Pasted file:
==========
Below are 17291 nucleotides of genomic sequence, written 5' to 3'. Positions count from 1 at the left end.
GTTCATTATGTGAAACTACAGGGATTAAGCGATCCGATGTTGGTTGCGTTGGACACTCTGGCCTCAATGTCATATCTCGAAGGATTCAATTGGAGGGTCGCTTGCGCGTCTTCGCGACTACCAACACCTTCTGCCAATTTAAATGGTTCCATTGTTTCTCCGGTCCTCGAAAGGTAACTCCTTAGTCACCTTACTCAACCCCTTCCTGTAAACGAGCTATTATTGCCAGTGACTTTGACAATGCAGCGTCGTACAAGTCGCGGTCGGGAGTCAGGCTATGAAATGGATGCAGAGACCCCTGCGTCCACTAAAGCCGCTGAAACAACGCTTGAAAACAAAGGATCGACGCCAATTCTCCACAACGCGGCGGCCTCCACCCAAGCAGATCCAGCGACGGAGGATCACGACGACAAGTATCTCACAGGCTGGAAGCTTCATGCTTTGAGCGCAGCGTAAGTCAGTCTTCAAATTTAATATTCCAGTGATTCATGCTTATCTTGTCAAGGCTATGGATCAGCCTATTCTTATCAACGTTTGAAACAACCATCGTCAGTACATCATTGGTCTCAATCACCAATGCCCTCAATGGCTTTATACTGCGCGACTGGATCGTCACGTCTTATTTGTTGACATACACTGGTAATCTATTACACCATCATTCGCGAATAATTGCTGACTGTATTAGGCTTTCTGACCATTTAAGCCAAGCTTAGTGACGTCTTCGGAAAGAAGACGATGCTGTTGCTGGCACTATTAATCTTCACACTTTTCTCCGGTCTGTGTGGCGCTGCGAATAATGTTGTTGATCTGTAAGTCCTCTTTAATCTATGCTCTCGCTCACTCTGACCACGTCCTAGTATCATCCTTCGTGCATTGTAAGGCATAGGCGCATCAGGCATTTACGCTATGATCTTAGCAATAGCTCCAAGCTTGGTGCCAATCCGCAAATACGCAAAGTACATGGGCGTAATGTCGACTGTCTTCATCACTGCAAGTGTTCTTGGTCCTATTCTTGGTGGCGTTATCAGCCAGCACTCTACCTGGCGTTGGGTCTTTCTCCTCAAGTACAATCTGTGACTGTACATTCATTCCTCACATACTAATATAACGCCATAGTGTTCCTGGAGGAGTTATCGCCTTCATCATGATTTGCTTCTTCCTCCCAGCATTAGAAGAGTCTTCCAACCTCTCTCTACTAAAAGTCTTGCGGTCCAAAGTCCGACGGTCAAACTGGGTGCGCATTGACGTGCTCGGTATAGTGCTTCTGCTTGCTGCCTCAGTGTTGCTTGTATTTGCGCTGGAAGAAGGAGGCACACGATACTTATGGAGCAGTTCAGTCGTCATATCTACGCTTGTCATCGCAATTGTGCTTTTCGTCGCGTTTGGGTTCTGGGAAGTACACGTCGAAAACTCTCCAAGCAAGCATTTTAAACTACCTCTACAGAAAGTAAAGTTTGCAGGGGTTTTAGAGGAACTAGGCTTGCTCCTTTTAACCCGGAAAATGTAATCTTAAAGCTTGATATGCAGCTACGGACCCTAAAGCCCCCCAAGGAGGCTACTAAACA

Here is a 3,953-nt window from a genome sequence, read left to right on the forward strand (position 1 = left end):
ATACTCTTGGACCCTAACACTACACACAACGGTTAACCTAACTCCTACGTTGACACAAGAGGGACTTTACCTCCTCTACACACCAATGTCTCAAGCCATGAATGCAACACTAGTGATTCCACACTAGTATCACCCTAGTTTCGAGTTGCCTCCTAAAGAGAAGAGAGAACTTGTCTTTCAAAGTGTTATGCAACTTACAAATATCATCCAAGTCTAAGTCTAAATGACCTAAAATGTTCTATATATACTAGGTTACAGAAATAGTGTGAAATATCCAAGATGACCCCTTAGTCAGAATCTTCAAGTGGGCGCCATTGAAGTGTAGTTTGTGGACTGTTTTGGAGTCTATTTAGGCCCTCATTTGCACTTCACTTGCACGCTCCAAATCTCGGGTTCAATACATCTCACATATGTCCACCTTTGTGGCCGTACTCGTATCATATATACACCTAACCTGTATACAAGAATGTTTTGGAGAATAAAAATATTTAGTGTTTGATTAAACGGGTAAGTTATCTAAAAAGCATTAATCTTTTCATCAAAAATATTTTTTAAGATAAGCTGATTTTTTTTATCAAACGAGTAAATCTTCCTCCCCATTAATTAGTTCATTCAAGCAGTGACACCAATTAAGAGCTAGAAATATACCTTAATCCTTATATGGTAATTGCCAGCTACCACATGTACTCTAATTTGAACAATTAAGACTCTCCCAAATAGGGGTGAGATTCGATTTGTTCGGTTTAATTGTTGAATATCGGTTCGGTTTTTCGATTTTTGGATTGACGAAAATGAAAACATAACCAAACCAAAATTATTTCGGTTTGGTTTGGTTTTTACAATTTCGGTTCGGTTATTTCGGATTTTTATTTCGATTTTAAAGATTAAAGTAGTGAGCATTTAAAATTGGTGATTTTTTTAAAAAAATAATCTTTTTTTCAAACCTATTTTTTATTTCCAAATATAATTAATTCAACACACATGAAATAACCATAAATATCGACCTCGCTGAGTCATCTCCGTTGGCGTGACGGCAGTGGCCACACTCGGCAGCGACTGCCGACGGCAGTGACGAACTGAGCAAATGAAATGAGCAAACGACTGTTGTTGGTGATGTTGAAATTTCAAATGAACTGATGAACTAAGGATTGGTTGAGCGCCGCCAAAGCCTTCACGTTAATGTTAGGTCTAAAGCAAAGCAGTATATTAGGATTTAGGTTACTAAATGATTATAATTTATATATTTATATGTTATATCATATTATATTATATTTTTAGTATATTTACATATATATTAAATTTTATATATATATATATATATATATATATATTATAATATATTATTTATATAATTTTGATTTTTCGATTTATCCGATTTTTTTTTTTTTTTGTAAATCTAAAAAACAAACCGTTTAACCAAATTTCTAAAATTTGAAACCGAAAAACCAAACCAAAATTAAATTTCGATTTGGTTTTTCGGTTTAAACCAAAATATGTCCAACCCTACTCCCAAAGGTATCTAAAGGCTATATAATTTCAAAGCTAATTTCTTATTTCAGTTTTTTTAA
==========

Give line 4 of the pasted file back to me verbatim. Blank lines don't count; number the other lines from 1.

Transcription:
ATACTCTTGGACCCTAACACTACACACAACGGTTAACCTAACTCCTACGTTGACACAAGAGGGACTTTACCTCCTCTACACACCAATGTCTCAAGCCATGAATGCAACACTAGTGATTCCACACTAGTATCACCCTAGTTTCGAGTTGCCTCCTAAAGAGAAGAGAGAACTTGTCTTTCAAAGTGTTATGCAACTTACAAATATCATCCAAGTCTAAGTCTAAATGACCTAAAATGTTCTATATATACTAGGTTACAGAAATAGTGTGAAATATCCAAGATGACCCCTTAGTCAGAATCTTCAAGTGGGCGCCATTGAAGTGTAGTTTGTGGACTGTTTTGGAGTCTATTTAGGCCCTCATTTGCACTTCACTTGCACGCTCCAAATCTCGGGTTCAATACATCTCACATATGTCCACCTTTGTGGCCGTACTCGTATCATATATACACCTAACCTGTATACAAGAATGTTTTGGAGAATAAAAATATTTAGTGTTTGATTAAACGGGTAAGTTATCTAAAAAGCATTAATCTTTTCATCAAAAATATTTTTTAAGATAAGCTGATTTTTTTTATCAAACGAGTAAATCTTCCTCCCCATTAATTAGTTCATTCAAGCAGTGACACCAATTAAGAGCTAGAAATATACCTTAATCCTTATATGGTAATTGCCAGCTACCACATGTACTCTAATTTGAACAATTAAGACTCTCCCAAATAGGGGTGAGATTCGATTTGTTCGGTTTAATTGTTGAATATCGGTTCGGTTTTTCGATTTTTGGATTGACGAAAATGAAAACATAACCAAACCAAAATTATTTCGGTTTGGTTTGGTTTTTACAATTTCGGTTCGGTTATTTCGGATTTTTATTTCGATTTTAAAGATTAAAGTAGTGAGCATTTAAAATTGGTGATTTTTTTAAAAAAATAATCTTTTTTTCAAACCTATTTTTTATTTCCAAATATAATTAATTCAACACACATGAAATAACCATAAATATCGACCTCGCTGAGTCATCTCCGTTGGCGTGACGGCAGTGGCCACACTCGGCAGCGACTGCCGACGGCAGTGACGAACTGAGCAAATGAAATGAGCAAACGACTGTTGTTGGTGATGTTGAAATTTCAAATGAACTGATGAACTAAGGATTGGTTGAGCGCCGCCAAAGCCTTCACGTTAATGTTAGGTCTAAAGCAAAGCAGTATATTAGGATTTAGGTTACTAAATGATTATAATTTATATATTTATATGTTATATCATATTATATTATATTTTTAGTATATTTACATATATATTAAATTTTATATATATATATATATATATATATATATTATAATATATTATTTATATAATTTTGATTTTTCGATTTATCCGATTTTTTTTTTTTTTTGTAAATCTAAAAAACAAACCGTTTAACCAAATTTCTAAAATTTGAAACCGAAAAACCAAACCAAAATTAAATTTCGATTTGGTTTTTCGGTTTAAACCAAAATATGTCCAACCCTACTCCCAAAGGTATCTAAAGGCTATATAATTTCAAAGCTAATTTCTTATTTCAGTTTTTTTAA